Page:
Despite lackluster net income in the first quarter, Ford expects performance to improve this year.
The automotive giant expects full-year pretax profit of $8.5 billion to $9.5 billion, up from $6.3 billion in 2014.
Net income for the first quarter fell by 6.6 percent to $924 million, mainly because of a stronger US dollar and lower sales of popular vehicles such as the F-150 pickup truck. First-quarter earnings were 23 cents per share, versus 25 cents per share last year.
According to FactSet, analysts expected earnings of 26 cents per share.
The company’s chief financial officer, Robert L. Shanks, said on Tuesday:
“We feel we are very much on track to that breakthrough year we talked about,”
Analysts expected a tax rate of 29 percent for the quarter, however, the company said that the actual rate was 24 percent. This caused a difference worth around 2 cents per share.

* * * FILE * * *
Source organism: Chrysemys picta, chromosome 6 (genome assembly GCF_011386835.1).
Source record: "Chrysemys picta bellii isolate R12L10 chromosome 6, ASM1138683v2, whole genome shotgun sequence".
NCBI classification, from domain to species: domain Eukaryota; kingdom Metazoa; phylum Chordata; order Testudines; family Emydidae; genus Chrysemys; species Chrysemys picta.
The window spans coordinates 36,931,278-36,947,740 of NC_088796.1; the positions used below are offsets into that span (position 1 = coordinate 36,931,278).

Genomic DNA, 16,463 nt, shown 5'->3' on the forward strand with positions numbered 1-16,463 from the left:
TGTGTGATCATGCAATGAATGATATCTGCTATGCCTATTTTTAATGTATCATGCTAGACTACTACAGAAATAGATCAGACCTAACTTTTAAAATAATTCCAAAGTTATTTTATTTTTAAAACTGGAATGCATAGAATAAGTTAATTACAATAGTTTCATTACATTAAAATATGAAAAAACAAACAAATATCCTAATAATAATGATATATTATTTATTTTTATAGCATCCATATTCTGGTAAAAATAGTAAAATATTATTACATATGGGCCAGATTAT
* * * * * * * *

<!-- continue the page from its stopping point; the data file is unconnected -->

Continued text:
Revenue dropped by 5 percent to $33.9 billion.
Nevertheless, Ford expects 2015 to be “a breakthrough year” for profits, based on new products and improved sales in North American and Asia Pacific markets.
The new Ford F-150 pickup truck.
Shanks said that if the F150 and Edge lines had been built at “normal production rates” in the quarter, over $1 billion would have been added to Ford’s operating profit.
According to a Bloomberg report:
“Ford lost output of more than 100,000 trucks since the start of last year while it retooled two factories that make the model. A plant near Kansas City, Missouri, began building the F-150 last month and Chief Executive Officer Mark Fields has said it will reach full production by mid-year.”
In an interview with Bloomberg, Shanks said: “Thank God for the F-150. It’s getting a very strong and positive market reception. It’s even stronger than we anticipated.”
Chief Executive Officer Mark Fields said on a conference call on Tuesday:
“We’re mostly through the launch of the F-150. As we get into the second half of the year, we’re seeing really great acceptance of our new products.”